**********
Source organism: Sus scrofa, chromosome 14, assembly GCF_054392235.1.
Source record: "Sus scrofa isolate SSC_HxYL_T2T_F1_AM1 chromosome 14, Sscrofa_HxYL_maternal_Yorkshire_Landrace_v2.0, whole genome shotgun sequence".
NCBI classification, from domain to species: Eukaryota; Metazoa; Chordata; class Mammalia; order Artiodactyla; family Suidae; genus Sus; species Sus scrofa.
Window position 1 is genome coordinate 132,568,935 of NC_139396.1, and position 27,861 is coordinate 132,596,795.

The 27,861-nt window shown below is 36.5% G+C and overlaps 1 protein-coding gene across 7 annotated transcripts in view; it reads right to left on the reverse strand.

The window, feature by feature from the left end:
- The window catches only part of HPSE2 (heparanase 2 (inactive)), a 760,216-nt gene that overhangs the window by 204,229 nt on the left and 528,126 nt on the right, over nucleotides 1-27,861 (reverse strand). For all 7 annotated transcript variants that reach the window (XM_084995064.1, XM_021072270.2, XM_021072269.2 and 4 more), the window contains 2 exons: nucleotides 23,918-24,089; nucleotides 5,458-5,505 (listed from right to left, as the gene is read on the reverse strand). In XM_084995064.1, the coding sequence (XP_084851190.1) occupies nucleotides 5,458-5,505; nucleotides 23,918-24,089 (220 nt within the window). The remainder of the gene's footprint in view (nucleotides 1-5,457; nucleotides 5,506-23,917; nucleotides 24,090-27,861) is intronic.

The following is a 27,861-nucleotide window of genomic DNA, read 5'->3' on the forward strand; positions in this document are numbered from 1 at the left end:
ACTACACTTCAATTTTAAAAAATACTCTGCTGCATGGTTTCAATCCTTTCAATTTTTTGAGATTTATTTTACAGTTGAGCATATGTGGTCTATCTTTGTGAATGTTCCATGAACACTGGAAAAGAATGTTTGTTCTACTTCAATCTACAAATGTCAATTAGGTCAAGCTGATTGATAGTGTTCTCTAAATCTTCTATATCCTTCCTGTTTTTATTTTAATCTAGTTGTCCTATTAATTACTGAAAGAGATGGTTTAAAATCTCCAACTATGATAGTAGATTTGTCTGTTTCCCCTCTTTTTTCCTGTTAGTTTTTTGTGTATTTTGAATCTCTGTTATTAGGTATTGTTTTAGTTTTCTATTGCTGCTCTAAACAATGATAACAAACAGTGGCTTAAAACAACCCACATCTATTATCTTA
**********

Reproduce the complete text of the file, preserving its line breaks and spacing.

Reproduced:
Source organism: Sus scrofa, chromosome 14, assembly GCF_054392235.1.
Source record: "Sus scrofa isolate SSC_HxYL_T2T_F1_AM1 chromosome 14, Sscrofa_HxYL_maternal_Yorkshire_Landrace_v2.0, whole genome shotgun sequence".
NCBI classification, from domain to species: Eukaryota; Metazoa; Chordata; class Mammalia; order Artiodactyla; family Suidae; genus Sus; species Sus scrofa.
Window position 1 is genome coordinate 132,568,935 of NC_139396.1, and position 27,861 is coordinate 132,596,795.

The 27,861-nt window shown below is 36.5% G+C and overlaps 1 protein-coding gene across 7 annotated transcripts in view; it reads right to left on the reverse strand.

The window, feature by feature from the left end:
- The window catches only part of HPSE2 (heparanase 2 (inactive)), a 760,216-nt gene that overhangs the window by 204,229 nt on the left and 528,126 nt on the right, over nucleotides 1-27,861 (reverse strand). For all 7 annotated transcript variants that reach the window (XM_084995064.1, XM_021072270.2, XM_021072269.2 and 4 more), the window contains 2 exons: nucleotides 23,918-24,089; nucleotides 5,458-5,505 (listed from right to left, as the gene is read on the reverse strand). In XM_084995064.1, the coding sequence (XP_084851190.1) occupies nucleotides 5,458-5,505; nucleotides 23,918-24,089 (220 nt within the window). The remainder of the gene's footprint in view (nucleotides 1-5,457; nucleotides 5,506-23,917; nucleotides 24,090-27,861) is intronic.

The following is a 27,861-nucleotide window of genomic DNA, read 5'->3' on the forward strand; positions in this document are numbered from 1 at the left end:
ACTACACTTCAATTTTAAAAAATACTCTGCTGCATGGTTTCAATCCTTTCAATTTTTTGAGATTTATTTTACAGTTGAGCATATGTGGTCTATCTTTGTGAATGTTCCATGAACACTGGAAAAGAATGTTTGTTCTACTTCAATCTACAAATGTCAATTAGGTCAAGCTGATTGATAGTGTTCTCTAAATCTTCTATATCCTTCCTGTTTTTATTTTAATCTAGTTGTCCTATTAATTACTGAAAGAGATGGTTTAAAATCTCCAACTATGATAGTAGATTTGTCTGTTTCCCCTCTTTTTTCCTGTTAGTTTTTTGTGTATTTTGAATCTCTGTTATTAGGTATTGTTTTAGTTTTCTATTGCTGCTCTAAACAATGATAACAAACAGTGGCTTAAAACAACCCACATCTATTATCTTA